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International Herald Leader: China Exhibits Three Symbols of Being a Great Power

[Editor’s Note: The following is a translation of an official media article that appeared in the International Herald Leader on October 11, 2010. It was written as a rebuttal to the September 26 New York Times article, “Three Faces of the New China.” [1] According to the article, “three symbols/indications that a nation is powerful are: that it possesses a full set of armor; it has the capacity to serve; and it has the ability to protect.” It criticized the U.S. by asking, “Or is the U.S. a ‘deadbeat,’ a ‘troublemaker,’ or a ‘blackmailer,’ who is counting on the whole world to pay the price for its debt problems, who vigorously eggs on Asia-Pacific countries to engage in a naval arms race, and who recognizes one China, yet forces a province in China to purchase U.S. weapons that cost an arm and a leg?”] [2]

The New York Times concluded, in an unfriendly tone, that the Chinese diplomacy of the new era has three faces: “The neighborhood bully” — the example being that Japan “folded” in a territorial dispute when China cut off Japan’s access to rare-earth minerals; “China the schmoozer” — actually, the original meaning in English of “schmoozer” is much more vicious, not just “muddling through.” It represents a watered down Chinese translation of the U.S. demand for the appreciation of the RMB exchange rate; and “China the classic realist” — (China is) double dealing and inconsistent on similar international issues.

Putting aside how far the three faces summed up by the New York Times are from reality, and putting aside whether the United States itself often switches among these three faces, at least one question remains for the ladies and gentlemen at the New York Times to clarify for us: In the end, which face or faces does the New York Times, or more broadly the Americans, want China to discard?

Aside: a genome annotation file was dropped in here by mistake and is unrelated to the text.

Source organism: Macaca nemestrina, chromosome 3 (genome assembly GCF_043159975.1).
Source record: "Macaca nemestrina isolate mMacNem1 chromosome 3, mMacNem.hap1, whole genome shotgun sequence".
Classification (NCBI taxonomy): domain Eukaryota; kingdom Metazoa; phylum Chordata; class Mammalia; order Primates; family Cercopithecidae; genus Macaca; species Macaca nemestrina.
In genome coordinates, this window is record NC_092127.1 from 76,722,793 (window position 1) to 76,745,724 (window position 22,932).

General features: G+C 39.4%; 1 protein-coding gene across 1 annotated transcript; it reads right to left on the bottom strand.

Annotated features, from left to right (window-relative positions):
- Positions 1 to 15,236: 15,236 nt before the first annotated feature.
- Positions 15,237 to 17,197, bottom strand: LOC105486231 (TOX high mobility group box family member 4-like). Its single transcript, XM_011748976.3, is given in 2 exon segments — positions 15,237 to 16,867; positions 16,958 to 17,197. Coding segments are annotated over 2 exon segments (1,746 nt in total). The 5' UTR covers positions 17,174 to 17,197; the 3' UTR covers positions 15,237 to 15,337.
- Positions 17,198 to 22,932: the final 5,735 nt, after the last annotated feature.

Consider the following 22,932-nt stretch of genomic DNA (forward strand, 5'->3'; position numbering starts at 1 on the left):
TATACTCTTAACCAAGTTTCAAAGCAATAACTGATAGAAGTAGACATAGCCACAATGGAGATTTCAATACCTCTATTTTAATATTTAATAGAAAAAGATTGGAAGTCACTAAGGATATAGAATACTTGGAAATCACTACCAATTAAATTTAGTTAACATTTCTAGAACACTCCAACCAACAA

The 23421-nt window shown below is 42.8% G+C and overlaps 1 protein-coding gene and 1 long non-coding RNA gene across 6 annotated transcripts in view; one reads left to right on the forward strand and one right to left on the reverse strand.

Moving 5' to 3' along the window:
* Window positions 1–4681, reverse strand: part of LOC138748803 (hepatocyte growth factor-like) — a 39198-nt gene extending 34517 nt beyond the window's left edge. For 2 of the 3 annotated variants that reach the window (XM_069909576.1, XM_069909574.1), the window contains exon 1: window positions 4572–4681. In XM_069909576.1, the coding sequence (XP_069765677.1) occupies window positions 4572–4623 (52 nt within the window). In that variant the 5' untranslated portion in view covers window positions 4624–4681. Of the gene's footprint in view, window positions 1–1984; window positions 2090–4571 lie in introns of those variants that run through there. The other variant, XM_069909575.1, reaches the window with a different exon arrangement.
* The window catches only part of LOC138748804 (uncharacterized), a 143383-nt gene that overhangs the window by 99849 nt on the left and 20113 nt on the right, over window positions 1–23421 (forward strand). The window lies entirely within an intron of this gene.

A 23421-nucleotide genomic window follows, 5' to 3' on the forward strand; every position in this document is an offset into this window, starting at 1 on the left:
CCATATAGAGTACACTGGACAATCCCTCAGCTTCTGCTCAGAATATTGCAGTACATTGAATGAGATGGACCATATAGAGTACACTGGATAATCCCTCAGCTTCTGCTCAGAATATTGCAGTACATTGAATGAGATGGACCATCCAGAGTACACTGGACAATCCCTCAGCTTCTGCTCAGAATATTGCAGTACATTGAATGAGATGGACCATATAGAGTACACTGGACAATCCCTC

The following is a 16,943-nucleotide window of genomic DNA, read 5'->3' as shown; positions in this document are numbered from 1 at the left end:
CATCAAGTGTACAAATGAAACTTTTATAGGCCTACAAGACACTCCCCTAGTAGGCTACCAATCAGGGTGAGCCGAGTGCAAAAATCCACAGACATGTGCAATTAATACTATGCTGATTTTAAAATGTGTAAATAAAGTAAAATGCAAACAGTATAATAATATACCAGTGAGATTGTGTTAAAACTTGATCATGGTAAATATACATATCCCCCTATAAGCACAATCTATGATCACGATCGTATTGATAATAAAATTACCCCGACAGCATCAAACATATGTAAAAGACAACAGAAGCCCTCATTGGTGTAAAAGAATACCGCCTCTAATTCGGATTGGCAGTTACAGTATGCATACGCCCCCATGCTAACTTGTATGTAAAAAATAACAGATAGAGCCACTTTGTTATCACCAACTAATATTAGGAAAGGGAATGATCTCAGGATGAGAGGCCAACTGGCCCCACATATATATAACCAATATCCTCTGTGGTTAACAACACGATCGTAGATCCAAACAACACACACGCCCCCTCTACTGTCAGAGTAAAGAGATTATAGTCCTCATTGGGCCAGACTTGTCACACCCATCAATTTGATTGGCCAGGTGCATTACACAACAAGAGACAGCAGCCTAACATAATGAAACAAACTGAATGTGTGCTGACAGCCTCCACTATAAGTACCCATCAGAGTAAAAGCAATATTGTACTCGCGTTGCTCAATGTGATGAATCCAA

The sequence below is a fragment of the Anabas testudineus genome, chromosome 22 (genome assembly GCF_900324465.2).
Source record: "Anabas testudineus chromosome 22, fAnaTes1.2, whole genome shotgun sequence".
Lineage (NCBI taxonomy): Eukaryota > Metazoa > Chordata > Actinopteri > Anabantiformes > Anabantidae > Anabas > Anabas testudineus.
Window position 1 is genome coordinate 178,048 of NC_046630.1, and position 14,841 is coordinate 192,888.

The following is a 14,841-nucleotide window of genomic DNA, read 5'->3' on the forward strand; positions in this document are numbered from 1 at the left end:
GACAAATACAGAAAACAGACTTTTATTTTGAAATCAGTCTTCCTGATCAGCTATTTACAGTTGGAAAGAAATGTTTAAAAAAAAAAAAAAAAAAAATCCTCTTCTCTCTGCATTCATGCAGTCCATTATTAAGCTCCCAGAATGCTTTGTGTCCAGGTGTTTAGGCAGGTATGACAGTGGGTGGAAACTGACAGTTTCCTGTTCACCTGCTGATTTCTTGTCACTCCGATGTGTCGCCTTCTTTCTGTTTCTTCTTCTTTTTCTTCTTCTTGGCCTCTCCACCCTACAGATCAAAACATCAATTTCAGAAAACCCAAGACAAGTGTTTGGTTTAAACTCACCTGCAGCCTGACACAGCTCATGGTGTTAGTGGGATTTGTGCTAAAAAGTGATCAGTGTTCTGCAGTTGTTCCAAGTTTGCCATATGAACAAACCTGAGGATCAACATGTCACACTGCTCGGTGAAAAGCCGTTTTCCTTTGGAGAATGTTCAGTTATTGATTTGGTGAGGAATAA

In fact, the present Western world’s fuss over China’s diplomacy has nothing to do with whether China has three faces. It is just because China is showing three indications of being a strong nation in a way that they do not like.

As a “power” in the contemporary international system, first, of course, the country must have a complete set of “equipment” or “suit of armor” to highlight its national power, such as aerospace engineering, strategic nuclear weapons, ocean exploration, a blue water navy, ultra high-speed computers … The items on the list have at least three things in common: they are technologically very difficult, economically very expensive, and have a very far-reaching impact on people’s livelihood.

For a powerful nation, “the suit of armor” is not only necessary, but needs to be constantly maintained. If China launched the “Shenzhou V” and “Chang’e I” without “Shenzhou VI,” “Shenzhou VII,” “Chang’e II,” and even more projects in the follow-up program, China would merely be a large country with a space program instead of a power in space exploration. The same is true for other “suits of armor.” On the issue of “suits of armor,” the difference between large and small countries is whether they have it or not. However, the difference between a powerful nation and a large country is certainly not only at the symbolic level of whether they have it or not.

Possession of a “suit of armor” that can withstand the dual pressure of ever-changing technology and continued investment from the economy is just a symbol of the first layer. Compared to technology and economic strength, the ability to use force—and the  capability to serve and protect—pose a greater test of power and a more convincing symbol of power.